Ever since his State of the Union speech, President Bush has been pushing increased government funding to improve science education, with better mathematics preparation as its foundation. While his claims that there is a shortage of workers in those fields and that more government is necessary to fix the problem are hardly convincing (See Lew Rockwell’s article yesterday), the long line of international comparisons that have found Americans’ mathematics mastery woefully inadequate would seem to establish our general innumeracy as a fact.
However, less clear than our innumeracy is whether we really want to overcome it. The fact that we frequently use mathematics to intentionally fool ourselves and others argues against that conclusion. When we systematically abuse numbers to distort reality, it is no surprise that we handle mathematics poorly.
One of today’s most obvious misleading number games is grade inflation.
Teachers have accommodated student desires for higher grades to the point that the median GPA of graduating seniors has risen about a full grade point since it was about 2.2 in 1965. At some elite schools almost everyone gets As and Bs today, and who is valedictorian has become how many 4.0 students will share that title.
High schools have gone even further, making it possible to get better than a 4.0. Many make advanced placement or community college courses worth an extra grade point. These and other policies (e.g., statewide comparisons crafted to show that, as in Lake Woebegone, all children are above normal) have, however, thrown away much of the useful information grades once contained.
Price inflation is another form of ego-building by manipulating comparison numbers. If I want to brag that I make more than my father ever did, the effects of inflation can overwhelm every other difference and make it so. On the other hand, older Americans use it to prove how much better things used to be. (“I remember when bread was a nickel…”) Politicians are also handy at such abuse when it suits their purposes.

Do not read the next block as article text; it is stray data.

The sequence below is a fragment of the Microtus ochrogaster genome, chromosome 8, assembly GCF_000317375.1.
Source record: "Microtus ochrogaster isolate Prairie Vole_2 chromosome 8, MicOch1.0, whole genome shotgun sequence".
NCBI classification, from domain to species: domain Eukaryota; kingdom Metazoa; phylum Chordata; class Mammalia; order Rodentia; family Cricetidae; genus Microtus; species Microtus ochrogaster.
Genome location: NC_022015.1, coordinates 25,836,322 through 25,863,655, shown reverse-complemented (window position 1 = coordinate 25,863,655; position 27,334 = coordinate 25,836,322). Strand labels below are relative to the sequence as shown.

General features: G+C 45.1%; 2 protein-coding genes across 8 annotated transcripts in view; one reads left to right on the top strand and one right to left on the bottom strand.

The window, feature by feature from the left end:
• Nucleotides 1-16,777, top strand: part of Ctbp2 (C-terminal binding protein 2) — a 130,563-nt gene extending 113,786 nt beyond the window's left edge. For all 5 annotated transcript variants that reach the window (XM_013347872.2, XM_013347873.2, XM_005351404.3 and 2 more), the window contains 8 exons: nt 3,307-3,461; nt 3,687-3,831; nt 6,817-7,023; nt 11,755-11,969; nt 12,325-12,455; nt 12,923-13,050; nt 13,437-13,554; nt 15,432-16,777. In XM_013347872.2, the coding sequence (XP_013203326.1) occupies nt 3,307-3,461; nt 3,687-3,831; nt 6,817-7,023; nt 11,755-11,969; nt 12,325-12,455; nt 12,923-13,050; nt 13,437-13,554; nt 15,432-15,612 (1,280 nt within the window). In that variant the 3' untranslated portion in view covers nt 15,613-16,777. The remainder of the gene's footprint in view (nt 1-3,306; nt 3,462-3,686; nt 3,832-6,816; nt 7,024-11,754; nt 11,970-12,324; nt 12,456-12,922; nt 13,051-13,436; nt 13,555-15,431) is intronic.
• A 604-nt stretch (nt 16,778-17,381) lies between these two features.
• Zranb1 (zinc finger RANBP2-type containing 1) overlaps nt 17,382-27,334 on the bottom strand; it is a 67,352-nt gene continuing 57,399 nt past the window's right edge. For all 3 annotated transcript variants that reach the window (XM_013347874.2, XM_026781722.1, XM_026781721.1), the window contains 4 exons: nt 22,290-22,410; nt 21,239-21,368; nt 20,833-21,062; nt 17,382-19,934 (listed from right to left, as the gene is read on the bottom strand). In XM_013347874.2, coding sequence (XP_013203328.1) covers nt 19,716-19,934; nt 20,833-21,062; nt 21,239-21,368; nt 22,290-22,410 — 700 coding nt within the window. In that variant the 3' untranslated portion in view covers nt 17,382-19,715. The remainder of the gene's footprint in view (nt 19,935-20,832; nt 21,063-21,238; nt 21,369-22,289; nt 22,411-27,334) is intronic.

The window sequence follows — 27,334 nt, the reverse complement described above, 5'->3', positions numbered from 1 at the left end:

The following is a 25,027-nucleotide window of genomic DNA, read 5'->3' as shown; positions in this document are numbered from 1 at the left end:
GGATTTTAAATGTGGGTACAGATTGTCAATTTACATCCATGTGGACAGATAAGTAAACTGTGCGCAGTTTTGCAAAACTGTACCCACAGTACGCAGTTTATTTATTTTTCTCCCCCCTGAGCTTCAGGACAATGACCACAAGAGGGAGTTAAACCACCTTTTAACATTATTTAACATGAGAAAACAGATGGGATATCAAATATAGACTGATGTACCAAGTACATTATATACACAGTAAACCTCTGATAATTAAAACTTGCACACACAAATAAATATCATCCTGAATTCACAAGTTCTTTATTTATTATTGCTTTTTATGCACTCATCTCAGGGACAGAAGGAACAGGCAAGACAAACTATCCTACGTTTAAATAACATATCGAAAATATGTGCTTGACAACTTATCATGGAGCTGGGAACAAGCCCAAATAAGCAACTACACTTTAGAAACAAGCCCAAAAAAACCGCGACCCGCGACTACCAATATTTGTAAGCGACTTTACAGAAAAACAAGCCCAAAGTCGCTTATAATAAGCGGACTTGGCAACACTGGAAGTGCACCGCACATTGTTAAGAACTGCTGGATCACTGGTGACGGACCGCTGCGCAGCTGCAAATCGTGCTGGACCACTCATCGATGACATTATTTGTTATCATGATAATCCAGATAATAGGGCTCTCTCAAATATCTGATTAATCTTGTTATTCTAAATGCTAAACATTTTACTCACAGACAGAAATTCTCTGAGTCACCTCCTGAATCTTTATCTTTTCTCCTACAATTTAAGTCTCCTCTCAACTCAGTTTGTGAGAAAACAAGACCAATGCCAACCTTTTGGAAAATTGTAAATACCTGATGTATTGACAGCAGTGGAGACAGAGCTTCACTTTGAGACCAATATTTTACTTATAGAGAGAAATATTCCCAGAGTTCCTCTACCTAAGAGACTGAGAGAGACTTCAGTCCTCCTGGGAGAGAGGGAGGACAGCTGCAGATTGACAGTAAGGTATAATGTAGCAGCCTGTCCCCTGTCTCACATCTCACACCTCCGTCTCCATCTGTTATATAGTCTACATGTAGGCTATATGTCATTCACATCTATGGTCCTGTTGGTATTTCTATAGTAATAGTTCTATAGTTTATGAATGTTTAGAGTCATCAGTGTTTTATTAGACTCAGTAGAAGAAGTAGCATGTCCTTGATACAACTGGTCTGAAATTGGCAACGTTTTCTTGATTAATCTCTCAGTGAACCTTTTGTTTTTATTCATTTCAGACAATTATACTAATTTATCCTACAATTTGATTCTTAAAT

Competitive inflation also occurs in other dimensions. We regularly cheat on the new in “new and improved.” For example, books and new car models come out well before the year starts (e.g., the 2007 model introduced during this year’s Super Bowl), while magazines arrive with dates two weeks into the future.
Statistics and percentages are subject to the same abuse. “Giving it 100%” was once going all out, but that has been replaced with giving it 150%, 200%, and even 1000%. I’m 1000000% sure there is something wrong with this inflated hyperbole. Similarly, statistics are routinely manipulated to make insignificant changes look significant. Instead of saying some drug increases the probability of some cancer from one in ten million to two in ten million, reports scream that it doubles your risk.
We cheat on clothing sizes. Adults want to feel be thinner, so what was a given size dress years ago is now a smaller size. Parents, however, want their children to be “ahead of the curve,” so some companies cut infant sizes smaller, so everybody can have children that are ahead of their peers.
Everywhere you turn, people “cheat” to make today’s results look better than yesterday’s. This is particularly true in competitive sports, where we often judge quality by numbers (e.g., baseball statistics). We have changed rules to favor the offense in sports, so that more points get scored. We have tuned track surfaces with steel springs to make sprinters faster and have designed more flexible poles so pole-vaulters go higher. It is also prevalent in politics, where so many numbers are essentially made up (especially when governments suppress markets and the information they generate) and comparisons are generated to mislead rather than honestly inform.
It is time we were honest with ourselves about our innumeracy. While we understand that better mathematics skills are important and that we would like to handle numbers more deftly, most of us are unwilling to put in the time and effort to do so. And in many cases we simply do not want to “do it right,” because that would force us to trade in some of the self-delusions we want to keep for the reality we are often desperate to deny. Besides, even if we were serious about getting a better handle on the use of mathematics, as in so many other areas, history hardly points to the government as the agency we would rely on to get the desired results.